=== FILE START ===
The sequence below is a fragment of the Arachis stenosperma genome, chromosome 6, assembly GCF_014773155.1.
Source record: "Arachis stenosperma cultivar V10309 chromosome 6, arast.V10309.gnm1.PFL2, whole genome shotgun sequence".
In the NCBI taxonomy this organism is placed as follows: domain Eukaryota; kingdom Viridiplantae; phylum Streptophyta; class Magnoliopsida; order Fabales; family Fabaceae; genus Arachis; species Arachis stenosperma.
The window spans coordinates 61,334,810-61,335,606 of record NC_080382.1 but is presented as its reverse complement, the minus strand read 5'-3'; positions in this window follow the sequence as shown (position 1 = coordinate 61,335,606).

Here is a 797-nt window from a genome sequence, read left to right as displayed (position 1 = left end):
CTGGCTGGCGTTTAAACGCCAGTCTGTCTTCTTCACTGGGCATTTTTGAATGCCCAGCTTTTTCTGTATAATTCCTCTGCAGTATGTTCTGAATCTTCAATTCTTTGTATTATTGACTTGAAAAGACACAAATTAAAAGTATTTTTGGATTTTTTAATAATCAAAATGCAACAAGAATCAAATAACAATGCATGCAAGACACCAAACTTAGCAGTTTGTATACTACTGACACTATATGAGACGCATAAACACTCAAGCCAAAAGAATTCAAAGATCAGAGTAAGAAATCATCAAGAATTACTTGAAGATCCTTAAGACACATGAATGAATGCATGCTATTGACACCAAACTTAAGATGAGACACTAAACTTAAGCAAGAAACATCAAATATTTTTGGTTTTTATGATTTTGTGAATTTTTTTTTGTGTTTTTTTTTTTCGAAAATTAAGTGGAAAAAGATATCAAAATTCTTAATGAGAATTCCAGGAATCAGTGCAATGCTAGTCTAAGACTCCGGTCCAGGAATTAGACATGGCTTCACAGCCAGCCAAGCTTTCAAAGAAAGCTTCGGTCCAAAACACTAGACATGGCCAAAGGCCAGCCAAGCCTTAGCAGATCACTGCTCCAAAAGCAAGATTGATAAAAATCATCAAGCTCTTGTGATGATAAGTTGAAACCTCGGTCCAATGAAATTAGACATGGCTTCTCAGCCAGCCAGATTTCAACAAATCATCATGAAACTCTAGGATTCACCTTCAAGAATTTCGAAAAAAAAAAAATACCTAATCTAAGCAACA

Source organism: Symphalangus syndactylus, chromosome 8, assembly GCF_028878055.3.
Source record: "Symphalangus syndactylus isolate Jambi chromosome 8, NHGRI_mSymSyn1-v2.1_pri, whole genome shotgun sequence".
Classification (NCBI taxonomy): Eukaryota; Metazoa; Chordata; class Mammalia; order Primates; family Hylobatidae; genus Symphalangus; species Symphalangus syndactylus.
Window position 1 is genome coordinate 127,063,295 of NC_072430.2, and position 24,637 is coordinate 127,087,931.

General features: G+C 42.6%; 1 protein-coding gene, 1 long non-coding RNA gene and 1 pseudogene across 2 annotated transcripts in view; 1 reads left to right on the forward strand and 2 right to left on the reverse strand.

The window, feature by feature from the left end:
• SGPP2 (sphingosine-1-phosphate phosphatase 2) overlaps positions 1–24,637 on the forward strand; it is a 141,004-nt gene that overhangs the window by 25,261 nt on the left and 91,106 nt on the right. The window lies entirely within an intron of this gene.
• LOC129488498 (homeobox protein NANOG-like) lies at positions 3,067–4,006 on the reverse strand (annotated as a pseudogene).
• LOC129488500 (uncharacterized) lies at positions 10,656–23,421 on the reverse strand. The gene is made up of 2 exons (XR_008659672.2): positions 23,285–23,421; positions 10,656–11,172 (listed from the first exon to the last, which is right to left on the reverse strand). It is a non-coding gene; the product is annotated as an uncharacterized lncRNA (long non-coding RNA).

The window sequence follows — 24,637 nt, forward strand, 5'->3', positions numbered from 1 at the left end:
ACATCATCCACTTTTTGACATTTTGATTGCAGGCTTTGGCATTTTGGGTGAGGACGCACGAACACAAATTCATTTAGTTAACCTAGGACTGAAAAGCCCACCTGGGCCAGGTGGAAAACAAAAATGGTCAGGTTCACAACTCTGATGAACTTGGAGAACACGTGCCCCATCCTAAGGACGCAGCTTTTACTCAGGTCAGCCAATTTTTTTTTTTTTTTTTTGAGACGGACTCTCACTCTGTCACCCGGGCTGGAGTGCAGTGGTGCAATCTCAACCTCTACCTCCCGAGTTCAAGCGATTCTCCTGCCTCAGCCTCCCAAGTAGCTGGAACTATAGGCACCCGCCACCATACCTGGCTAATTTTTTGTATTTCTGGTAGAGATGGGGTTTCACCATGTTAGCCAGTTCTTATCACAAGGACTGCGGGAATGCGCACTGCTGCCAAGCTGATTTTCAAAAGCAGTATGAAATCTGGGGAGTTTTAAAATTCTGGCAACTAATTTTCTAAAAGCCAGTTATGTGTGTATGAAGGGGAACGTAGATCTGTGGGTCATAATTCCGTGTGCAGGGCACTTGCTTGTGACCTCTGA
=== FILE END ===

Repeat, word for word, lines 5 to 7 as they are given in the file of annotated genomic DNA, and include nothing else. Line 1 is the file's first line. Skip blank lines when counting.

Here is a 797-nt window from a genome sequence, read left to right as displayed (position 1 = left end):
CTGGCTGGCGTTTAAACGCCAGTCTGTCTTCTTCACTGGGCATTTTTGAATGCCCAGCTTTTTCTGTATAATTCCTCTGCAGTATGTTCTGAATCTTCAATTCTTTGTATTATTGACTTGAAAAGACACAAATTAAAAGTATTTTTGGATTTTTTAATAATCAAAATGCAACAAGAATCAAATAACAATGCATGCAAGACACCAAACTTAGCAGTTTGTATACTACTGACACTATATGAGACGCATAAACACTCAAGCCAAAAGAATTCAAAGATCAGAGTAAGAAATCATCAAGAATTACTTGAAGATCCTTAAGACACATGAATGAATGCATGCTATTGACACCAAACTTAAGATGAGACACTAAACTTAAGCAAGAAACATCAAATATTTTTGGTTTTTATGATTTTGTGAATTTTTTTTTGTGTTTTTTTTTTTCGAAAATTAAGTGGAAAAAGATATCAAAATTCTTAATGAGAATTCCAGGAATCAGTGCAATGCTAGTCTAAGACTCCGGTCCAGGAATTAGACATGGCTTCACAGCCAGCCAAGCTTTCAAAGAAAGCTTCGGTCCAAAACACTAGACATGGCCAAAGGCCAGCCAAGCCTTAGCAGATCACTGCTCCAAAAGCAAGATTGATAAAAATCATCAAGCTCTTGTGATGATAAGTTGAAACCTCGGTCCAATGAAATTAGACATGGCTTCTCAGCCAGCCAGATTTCAACAAATCATCATGAAACTCTAGGATTCACCTTCAAGAATTTCGAAAAAAAAAAAATACCTAATCTAAGCAACA

Source organism: Symphalangus syndactylus, chromosome 8, assembly GCF_028878055.3.